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Storing water: Ladakh's ice engineers

  • Written by  Words by Nishant Tiku and Nick Dudley Ward
  • Published in Cultures
The ice engineers of northern India's Ladakh region The ice engineers of northern India's Ladakh region
02 Sep
2020
Hulking ice stupas dot the arid landscapes of northern India's Ladakh region. Villagers of the region have turned to natural engineering solutions to preserve water – an increasingly scarce resource due to accelerating glacier shrinkages

The landscape of Ladakh in northern India resembles a moonscape. Extremely arid, it has an average annual rainfall of 50-60 millimetres. Like many mountainous regions, Ladakh has experienced severe glacier shrinkage and consequently much reduced water supply especially for remote communities who depend on glacial meltwater in the early spring for irrigation.

The idea of an ice stupa was introduced in the winter of 2013/14, when Sonam Wangchuk, an engineer and founder of the progressive educational institute SECMOL (Students Educational and Cultural Movement of Ladakh), conceived the idea of vertical water storage structures that could be used for irrigation.

We visited Ladakh in January and February 2020, and explored a number of villages where ice stupas have been built with varying degrees of success. In some, the villagers had given up because the pipes and spray head kept freezing. At the other end of the spectrum, we observed a magnificent 36-metre stupa at the village of Igoo.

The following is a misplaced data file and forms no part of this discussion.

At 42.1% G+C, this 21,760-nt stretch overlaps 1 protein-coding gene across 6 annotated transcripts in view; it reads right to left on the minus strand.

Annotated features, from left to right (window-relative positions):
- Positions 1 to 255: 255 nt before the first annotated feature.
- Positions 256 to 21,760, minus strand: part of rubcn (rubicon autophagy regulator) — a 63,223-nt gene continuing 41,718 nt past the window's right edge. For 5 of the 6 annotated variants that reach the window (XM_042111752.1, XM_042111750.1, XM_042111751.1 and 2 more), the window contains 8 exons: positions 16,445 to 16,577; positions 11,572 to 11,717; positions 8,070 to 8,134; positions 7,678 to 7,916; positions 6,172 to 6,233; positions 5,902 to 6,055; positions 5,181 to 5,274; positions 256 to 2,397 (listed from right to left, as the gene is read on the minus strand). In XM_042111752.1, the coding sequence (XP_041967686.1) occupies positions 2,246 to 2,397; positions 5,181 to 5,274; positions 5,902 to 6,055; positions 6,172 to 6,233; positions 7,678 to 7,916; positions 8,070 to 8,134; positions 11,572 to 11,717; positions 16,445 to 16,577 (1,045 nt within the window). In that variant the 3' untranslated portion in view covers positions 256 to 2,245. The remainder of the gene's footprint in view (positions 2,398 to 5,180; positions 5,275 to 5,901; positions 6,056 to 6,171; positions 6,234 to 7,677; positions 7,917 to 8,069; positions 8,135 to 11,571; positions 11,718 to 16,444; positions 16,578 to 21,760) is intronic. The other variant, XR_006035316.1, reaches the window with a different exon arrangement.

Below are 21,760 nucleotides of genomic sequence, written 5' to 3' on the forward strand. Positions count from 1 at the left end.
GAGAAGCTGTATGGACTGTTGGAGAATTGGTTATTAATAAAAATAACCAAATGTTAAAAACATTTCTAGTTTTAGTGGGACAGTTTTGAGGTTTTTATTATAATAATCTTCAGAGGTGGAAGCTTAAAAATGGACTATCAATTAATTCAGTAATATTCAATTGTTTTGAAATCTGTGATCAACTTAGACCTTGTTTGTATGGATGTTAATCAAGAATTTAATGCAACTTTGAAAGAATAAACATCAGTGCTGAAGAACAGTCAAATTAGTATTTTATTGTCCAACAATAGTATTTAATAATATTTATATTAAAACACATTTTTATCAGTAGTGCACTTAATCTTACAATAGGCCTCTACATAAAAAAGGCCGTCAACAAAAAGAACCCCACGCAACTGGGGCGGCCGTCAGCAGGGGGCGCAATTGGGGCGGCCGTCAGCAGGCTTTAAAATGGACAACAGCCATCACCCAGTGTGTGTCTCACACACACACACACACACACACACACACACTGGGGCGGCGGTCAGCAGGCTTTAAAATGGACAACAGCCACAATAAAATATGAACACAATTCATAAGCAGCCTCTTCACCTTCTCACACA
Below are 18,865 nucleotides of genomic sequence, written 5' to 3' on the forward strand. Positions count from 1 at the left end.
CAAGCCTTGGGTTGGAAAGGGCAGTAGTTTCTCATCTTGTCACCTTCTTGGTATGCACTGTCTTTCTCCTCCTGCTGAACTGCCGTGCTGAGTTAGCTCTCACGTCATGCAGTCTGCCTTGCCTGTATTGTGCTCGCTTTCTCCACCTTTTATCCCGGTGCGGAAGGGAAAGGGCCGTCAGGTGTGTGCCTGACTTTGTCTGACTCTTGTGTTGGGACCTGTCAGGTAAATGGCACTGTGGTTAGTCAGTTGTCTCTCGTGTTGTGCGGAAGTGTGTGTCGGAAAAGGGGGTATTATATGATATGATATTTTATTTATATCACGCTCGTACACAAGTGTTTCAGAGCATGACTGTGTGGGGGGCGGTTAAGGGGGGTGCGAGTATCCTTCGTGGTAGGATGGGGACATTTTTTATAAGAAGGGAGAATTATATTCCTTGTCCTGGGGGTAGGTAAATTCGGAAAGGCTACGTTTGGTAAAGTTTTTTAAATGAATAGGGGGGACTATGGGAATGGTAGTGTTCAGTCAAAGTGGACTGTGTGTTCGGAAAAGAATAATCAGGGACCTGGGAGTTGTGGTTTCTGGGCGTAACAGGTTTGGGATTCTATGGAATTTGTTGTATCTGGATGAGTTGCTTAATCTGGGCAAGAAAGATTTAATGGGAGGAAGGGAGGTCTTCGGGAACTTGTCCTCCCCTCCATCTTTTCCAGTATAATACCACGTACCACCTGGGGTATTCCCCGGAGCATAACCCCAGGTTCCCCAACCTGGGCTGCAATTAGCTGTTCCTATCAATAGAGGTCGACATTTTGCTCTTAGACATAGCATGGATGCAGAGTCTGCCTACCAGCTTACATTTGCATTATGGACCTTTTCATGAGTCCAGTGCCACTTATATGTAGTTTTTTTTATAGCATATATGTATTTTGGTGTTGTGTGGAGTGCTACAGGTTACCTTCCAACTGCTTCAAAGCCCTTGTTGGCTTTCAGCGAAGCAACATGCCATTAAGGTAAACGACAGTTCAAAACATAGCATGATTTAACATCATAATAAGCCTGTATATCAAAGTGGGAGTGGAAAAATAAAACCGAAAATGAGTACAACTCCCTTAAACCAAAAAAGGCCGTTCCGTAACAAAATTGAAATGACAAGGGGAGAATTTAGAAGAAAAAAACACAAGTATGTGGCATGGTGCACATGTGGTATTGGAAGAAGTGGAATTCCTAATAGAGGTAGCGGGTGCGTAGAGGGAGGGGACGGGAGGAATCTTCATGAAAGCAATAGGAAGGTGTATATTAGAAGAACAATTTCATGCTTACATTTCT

Ice stupas are no panacea to resolving the water scarcity issues for the people of Ladakh. Nevertheless, much has been learnt about their engineering, and crucially they are a Ladakhi invention. The chances are that they, if anyone, will figure out how to make them work in the manner intended. The Ladakhi ice stupa engineers show outstanding skill and resourcefulness. At this stage, perhaps the main impact of ice stupas is that they have helped develop awareness of, and the need to actually do something to combat rapidly changing climatic conditions. They have certainly put Ladakh on the map as a serious contender in this global fight. It is plain that Ladakhis are developing a unique engineering competency that others may look towards in the future.


Ice Engineers of LadakhAn ice stupa made in the 2019-20 winter by the villagers of Phyang during the 2020 Ice Stupa Competition, an initiative to spread the art of glacier grafting. The ice stupa is 26m high and stores an estimated seven million litres of water. Phyang was also the site of the first full-scale ice stupa in 2014-15. The Rinpoche (head lama) of Phyang Monastery donated 180 acres of barren village land to establish a university for mountain youth, HIAL (Himalayan Institute of Alternatives, Ladakh), with the purpose of fusing indigenous ideas with modern technology. Photo: Nishant Tiku

Freezing requirement of ice stupasIn principle, an ice stupa is free from the location, altitude, high cost and shading requirements of the artificial glaciers previously used by Ladakhis. Another attraction of an ice stupa is that they do not need to be located far away from where the water is needed. But building these structures is no easy task. The fundamental challenge is that water freezes rapidly in this cold environment and it is necessary to maintain flow to combat this situation – easier said than done. Photo: Nishant Tiku